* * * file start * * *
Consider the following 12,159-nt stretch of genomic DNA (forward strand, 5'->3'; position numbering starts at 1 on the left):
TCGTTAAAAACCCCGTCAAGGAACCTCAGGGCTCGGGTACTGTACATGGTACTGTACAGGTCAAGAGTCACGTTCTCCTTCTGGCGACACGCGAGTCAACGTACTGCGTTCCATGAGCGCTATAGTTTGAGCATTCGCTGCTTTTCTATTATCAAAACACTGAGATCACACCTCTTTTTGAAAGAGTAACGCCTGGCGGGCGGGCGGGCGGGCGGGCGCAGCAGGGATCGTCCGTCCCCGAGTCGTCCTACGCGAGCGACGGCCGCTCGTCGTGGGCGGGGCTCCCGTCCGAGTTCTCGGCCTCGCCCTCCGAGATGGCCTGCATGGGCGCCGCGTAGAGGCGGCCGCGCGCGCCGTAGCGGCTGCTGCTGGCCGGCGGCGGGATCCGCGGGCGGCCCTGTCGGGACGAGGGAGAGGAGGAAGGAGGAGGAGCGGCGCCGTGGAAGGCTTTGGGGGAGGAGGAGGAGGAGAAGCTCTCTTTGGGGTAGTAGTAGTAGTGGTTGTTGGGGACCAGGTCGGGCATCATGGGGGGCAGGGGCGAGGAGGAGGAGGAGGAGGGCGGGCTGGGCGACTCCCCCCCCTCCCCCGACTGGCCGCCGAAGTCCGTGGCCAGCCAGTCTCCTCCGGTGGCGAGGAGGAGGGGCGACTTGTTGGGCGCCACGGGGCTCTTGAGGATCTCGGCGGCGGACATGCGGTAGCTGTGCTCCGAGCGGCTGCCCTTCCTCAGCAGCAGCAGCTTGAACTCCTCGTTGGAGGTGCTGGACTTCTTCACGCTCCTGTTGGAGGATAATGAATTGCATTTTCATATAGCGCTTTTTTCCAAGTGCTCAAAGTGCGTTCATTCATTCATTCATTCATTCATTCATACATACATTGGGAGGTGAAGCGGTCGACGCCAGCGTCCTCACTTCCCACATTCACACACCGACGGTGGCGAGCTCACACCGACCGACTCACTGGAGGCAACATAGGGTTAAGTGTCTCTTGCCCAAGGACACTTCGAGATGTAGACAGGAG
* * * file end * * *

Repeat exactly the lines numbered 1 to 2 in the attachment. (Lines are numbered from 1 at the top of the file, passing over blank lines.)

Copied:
Consider the following 12,159-nt stretch of genomic DNA (forward strand, 5'->3'; position numbering starts at 1 on the left):
TCGTTAAAAACCCCGTCAAGGAACCTCAGGGCTCGGGTACTGTACATGGTACTGTACAGGTCAAGAGTCACGTTCTCCTTCTGGCGACACGCGAGTCAACGTACTGCGTTCCATGAGCGCTATAGTTTGAGCATTCGCTGCTTTTCTATTATCAAAACACTGAGATCACACCTCTTTTTGAAAGAGTAACGCCTGGCGGGCGGGCGGGCGGGCGGGCGCAGCAGGGATCGTCCGTCCCCGAGTCGTCCTACGCGAGCGACGGCCGCTCGTCGTGGGCGGGGCTCCCGTCCGAGTTCTCGGCCTCGCCCTCCGAGATGGCCTGCATGGGCGCCGCGTAGAGGCGGCCGCGCGCGCCGTAGCGGCTGCTGCTGGCCGGCGGCGGGATCCGCGGGCGGCCCTGTCGGGACGAGGGAGAGGAGGAAGGAGGAGGAGCGGCGCCGTGGAAGGCTTTGGGGGAGGAGGAGGAGGAGAAGCTCTCTTTGGGGTAGTAGTAGTAGTGGTTGTTGGGGACCAGGTCGGGCATCATGGGGGGCAGGGGCGAGGAGGAGGAGGAGGAGGGCGGGCTGGGCGACTCCCCCCCCTCCCCCGACTGGCCGCCGAAGTCCGTGGCCAGCCAGTCTCCTCCGGTGGCGAGGAGGAGGGGCGACTTGTTGGGCGCCACGGGGCTCTTGAGGATCTCGGCGGCGGACATGCGGTAGCTGTGCTCCGAGCGGCTGCCCTTCCTCAGCAGCAGCAGCTTGAACTCCTCGTTGGAGGTGCTGGACTTCTTCACGCTCCTGTTGGAGGATAATGAATTGCATTTTCATATAGCGCTTTTTTCCAAGTGCTCAAAGTGCGTTCATTCATTCATTCATTCATTCATTCATACATACATTGGGAGGTGAAGCGGTCGACGCCAGCGTCCTCACTTCCCACATTCACACACCGACGGTGGCGAGCTCACACCGACCGACTCACTGGAGGCAACATAGGGTTAAGTGTCTCTTGCCCAAGGACACTTCGAGATGTAGACAGGAG